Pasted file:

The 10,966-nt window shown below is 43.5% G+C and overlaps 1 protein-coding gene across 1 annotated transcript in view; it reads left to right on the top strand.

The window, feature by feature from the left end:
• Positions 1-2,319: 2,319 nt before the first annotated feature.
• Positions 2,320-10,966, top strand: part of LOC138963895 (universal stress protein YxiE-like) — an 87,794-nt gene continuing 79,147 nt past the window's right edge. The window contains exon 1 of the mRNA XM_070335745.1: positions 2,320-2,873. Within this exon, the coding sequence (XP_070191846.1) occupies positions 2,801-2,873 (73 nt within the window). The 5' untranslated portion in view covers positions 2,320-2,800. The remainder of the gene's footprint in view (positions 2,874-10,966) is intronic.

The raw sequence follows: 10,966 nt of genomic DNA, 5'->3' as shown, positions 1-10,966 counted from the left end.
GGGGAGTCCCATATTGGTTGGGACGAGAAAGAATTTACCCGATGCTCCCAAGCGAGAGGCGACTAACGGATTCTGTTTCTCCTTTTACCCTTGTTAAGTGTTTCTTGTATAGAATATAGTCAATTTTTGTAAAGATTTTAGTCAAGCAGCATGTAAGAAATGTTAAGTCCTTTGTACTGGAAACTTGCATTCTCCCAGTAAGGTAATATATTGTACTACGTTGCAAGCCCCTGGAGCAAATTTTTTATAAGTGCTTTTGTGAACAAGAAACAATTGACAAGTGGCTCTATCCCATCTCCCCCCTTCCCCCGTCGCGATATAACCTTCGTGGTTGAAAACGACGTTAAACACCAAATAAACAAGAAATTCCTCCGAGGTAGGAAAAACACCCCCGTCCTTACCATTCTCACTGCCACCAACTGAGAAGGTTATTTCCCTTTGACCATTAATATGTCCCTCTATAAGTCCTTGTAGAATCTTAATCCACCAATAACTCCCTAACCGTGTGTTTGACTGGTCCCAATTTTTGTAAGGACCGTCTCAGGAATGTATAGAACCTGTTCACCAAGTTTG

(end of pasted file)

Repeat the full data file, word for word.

The 10,966-nt window shown below is 43.5% G+C and overlaps 1 protein-coding gene across 1 annotated transcript in view; it reads left to right on the top strand.

The window, feature by feature from the left end:
• Positions 1-2,319: 2,319 nt before the first annotated feature.
• Positions 2,320-10,966, top strand: part of LOC138963895 (universal stress protein YxiE-like) — an 87,794-nt gene continuing 79,147 nt past the window's right edge. The window contains exon 1 of the mRNA XM_070335745.1: positions 2,320-2,873. Within this exon, the coding sequence (XP_070191846.1) occupies positions 2,801-2,873 (73 nt within the window). The 5' untranslated portion in view covers positions 2,320-2,800. The remainder of the gene's footprint in view (positions 2,874-10,966) is intronic.

The raw sequence follows: 10,966 nt of genomic DNA, 5'->3' as shown, positions 1-10,966 counted from the left end.
GGGGAGTCCCATATTGGTTGGGACGAGAAAGAATTTACCCGATGCTCCCAAGCGAGAGGCGACTAACGGATTCTGTTTCTCCTTTTACCCTTGTTAAGTGTTTCTTGTATAGAATATAGTCAATTTTTGTAAAGATTTTAGTCAAGCAGCATGTAAGAAATGTTAAGTCCTTTGTACTGGAAACTTGCATTCTCCCAGTAAGGTAATATATTGTACTACGTTGCAAGCCCCTGGAGCAAATTTTTTATAAGTGCTTTTGTGAACAAGAAACAATTGACAAGTGGCTCTATCCCATCTCCCCCCTTCCCCCGTCGCGATATAACCTTCGTGGTTGAAAACGACGTTAAACACCAAATAAACAAGAAATTCCTCCGAGGTAGGAAAAACACCCCCGTCCTTACCATTCTCACTGCCACCAACTGAGAAGGTTATTTCCCTTTGACCATTAATATGTCCCTCTATAAGTCCTTGTAGAATCTTAATCCACCAATAACTCCCTAACCGTGTGTTTGACTGGTCCCAATTTTTGTAAGGACCGTCTCAGGAATGTATAGAACCTGTTCACCAAGTTTG